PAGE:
Classic written works are being given new lease of life in the 21st century thanks to a Scots publisher.
Kate Macdonald, who is originally from Aberdeen but recently moved to Bath, is behind Handheld Press, and has handpicked stories from the past and the present. Kate’s company has three different lists.
Handheld Classics are reprints of excellent forgotten fiction, novels and stories that deserve a second life. Each Classic has an introduction written by a expert in plain English, and extremely useful notes on the text.
Handheld Research tells stories that come out of research passions. Scholars and enthusiasts spend years working on their special subjects to create remarkable, handcrafted stories for you to read.
Handheld Modern books are modern stories about the present and the future. Science fiction, letters, even historical fiction, and visions of the future.
Late last year, Kate republished The Runagates Club, John Buchan’s last collection of short stories, and is a classic of British interwar short fiction. These 12 stories were written from 1913 to 1927, when The 39 Steps author was at the peak of his powers.
Kate said: ‘I republished The Runagates Club, as I wanted to bring it out because it’s been kind of neglected over the years.
‘When Buchan came out of copyright, there was a rush to republish some of his work, but not so much to do The Runagates Club.
‘I was at a trade event and spoke to another publisher, who said they weren’t interested because it’s not a novel.
‘It’s been selling rather well since it came out last October.’
On Hallowe’en, Kate will be reprinting Sylvia Townsend Warner’s last collection of short stories, Kingdoms of Elfin.
These are glorious dark fantasies, of which five are set in Scotland, The Five Black Swans, The Climate of Exile, The Late Sir Glamie, The Occupation and Foxcastle.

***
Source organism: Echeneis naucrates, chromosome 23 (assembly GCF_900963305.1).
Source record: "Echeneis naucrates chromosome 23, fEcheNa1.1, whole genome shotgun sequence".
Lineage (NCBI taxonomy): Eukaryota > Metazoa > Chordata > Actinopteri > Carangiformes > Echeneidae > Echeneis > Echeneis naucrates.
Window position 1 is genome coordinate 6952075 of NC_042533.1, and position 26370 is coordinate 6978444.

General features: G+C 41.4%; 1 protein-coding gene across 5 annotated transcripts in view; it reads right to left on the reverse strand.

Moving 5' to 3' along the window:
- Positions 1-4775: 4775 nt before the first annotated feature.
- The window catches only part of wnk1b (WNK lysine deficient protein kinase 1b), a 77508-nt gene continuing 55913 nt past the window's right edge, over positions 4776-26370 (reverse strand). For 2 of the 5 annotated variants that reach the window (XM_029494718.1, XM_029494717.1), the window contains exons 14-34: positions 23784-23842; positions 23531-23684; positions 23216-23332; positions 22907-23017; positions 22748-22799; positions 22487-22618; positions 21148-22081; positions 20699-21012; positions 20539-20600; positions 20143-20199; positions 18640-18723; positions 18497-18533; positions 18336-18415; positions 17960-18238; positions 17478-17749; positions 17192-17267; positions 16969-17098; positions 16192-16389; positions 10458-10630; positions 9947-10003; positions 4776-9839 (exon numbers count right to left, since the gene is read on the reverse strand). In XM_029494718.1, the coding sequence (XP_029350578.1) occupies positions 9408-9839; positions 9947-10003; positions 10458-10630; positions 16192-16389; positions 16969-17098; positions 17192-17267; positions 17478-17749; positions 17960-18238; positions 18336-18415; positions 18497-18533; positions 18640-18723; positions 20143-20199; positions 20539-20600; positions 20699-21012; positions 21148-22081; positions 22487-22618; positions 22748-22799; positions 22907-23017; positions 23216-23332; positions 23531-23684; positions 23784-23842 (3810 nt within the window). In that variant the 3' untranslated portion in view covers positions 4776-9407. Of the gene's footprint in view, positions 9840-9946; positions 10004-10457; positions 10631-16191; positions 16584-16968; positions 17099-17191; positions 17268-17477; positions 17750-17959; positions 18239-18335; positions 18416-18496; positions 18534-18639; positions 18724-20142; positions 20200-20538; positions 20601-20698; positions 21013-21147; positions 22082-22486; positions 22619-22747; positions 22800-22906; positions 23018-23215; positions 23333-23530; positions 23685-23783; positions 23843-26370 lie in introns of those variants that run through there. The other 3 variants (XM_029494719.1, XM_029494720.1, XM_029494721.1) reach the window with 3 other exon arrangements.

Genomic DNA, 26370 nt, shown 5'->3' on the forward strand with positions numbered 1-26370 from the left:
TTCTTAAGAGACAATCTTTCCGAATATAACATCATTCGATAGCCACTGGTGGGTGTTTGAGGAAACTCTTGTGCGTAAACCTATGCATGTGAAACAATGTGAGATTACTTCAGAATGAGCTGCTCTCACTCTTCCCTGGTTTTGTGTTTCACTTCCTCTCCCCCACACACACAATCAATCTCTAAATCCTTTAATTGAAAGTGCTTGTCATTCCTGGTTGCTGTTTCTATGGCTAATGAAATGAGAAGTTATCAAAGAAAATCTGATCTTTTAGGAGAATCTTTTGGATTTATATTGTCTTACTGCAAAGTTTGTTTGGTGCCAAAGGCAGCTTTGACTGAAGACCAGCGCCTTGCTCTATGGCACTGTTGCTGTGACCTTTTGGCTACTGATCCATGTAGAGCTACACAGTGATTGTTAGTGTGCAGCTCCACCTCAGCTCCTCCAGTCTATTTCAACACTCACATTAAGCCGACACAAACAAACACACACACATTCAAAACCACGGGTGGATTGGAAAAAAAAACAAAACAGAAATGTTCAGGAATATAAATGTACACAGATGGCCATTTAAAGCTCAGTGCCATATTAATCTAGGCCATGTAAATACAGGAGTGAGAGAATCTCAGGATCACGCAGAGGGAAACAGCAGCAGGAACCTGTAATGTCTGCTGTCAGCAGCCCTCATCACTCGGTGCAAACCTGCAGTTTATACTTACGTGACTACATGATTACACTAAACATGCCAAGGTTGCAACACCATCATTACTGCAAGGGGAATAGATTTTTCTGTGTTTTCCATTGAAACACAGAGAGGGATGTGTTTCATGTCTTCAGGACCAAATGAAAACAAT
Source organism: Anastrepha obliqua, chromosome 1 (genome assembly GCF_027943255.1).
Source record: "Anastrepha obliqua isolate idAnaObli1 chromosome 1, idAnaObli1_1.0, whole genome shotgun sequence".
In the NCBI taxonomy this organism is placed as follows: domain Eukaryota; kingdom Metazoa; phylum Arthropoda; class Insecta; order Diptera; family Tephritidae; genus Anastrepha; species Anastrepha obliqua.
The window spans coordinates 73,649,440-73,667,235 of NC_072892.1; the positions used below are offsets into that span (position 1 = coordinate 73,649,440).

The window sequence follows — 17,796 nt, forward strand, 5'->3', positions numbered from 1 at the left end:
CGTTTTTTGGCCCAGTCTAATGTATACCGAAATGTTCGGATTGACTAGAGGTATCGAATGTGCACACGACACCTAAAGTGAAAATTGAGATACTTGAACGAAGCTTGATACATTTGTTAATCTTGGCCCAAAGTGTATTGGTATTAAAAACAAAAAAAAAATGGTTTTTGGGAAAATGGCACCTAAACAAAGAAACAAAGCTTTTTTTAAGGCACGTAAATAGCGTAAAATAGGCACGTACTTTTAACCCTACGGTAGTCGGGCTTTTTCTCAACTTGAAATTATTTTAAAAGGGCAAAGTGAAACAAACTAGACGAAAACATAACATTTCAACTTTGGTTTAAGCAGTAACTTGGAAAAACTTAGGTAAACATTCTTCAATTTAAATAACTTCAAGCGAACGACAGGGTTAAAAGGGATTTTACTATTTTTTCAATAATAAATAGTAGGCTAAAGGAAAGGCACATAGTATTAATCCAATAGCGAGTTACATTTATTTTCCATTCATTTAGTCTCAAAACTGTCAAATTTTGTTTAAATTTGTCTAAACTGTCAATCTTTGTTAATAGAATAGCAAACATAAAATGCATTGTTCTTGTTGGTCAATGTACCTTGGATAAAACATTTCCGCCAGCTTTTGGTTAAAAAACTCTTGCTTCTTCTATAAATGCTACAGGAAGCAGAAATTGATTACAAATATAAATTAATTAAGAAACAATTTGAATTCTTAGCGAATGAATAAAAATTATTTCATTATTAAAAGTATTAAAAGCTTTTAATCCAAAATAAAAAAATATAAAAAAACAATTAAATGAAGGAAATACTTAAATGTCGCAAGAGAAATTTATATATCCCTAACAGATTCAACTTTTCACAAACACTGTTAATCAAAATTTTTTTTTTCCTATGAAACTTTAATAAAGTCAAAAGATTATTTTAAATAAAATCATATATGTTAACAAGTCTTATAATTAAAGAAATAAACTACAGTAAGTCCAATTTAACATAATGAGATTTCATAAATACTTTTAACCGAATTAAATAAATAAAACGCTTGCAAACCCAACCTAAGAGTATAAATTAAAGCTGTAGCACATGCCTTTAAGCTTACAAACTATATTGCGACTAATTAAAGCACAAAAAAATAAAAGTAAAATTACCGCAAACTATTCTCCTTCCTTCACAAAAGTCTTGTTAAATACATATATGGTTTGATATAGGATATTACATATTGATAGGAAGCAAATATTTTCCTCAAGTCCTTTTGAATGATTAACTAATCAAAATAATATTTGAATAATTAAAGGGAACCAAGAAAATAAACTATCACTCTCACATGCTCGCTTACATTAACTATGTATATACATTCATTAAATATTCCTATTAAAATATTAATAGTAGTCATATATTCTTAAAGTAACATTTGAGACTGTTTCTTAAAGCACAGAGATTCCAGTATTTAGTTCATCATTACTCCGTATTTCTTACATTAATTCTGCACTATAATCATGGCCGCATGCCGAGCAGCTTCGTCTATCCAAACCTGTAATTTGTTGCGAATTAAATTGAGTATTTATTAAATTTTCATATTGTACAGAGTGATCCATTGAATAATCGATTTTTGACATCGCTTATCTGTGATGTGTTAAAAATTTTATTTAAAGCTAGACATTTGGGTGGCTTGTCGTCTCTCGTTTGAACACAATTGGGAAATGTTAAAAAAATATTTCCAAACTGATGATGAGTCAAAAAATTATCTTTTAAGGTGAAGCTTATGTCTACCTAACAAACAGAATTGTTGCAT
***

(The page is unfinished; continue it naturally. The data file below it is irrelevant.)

She explained: ‘Sylvia Townsend Warner was an important novelist and poet, who, until her death in 1978, lived in Dorset. She is one of many writers who has been rediscovered, and then found again a generation later.
‘Her stories are very slightly odd and she refused to abide by the rules of how fiction works. These short stories are slightly atypical of her work, as they are about faeries and fit in with her 1926 novel Lolly Willowes.
‘Originally written for the New Yorker magazine, these 16 stories were selected by her to form her last short story collection. They were published once, and that was it.
‘For each book I publish, I get someone to write a piece, and in this case someone from the fantasy and science fiction-loving community seemed appropriate, so in this case I have Neil Gaiman, who will be writing an endorsement. Susanna Clarke was promoted by Neil – she came out of nowhere, and she must have grown up reading these stories.
‘These five stories are set in Scotland, and although Sylvia wasn’t Scottish, she very much understood the country and its literary history.’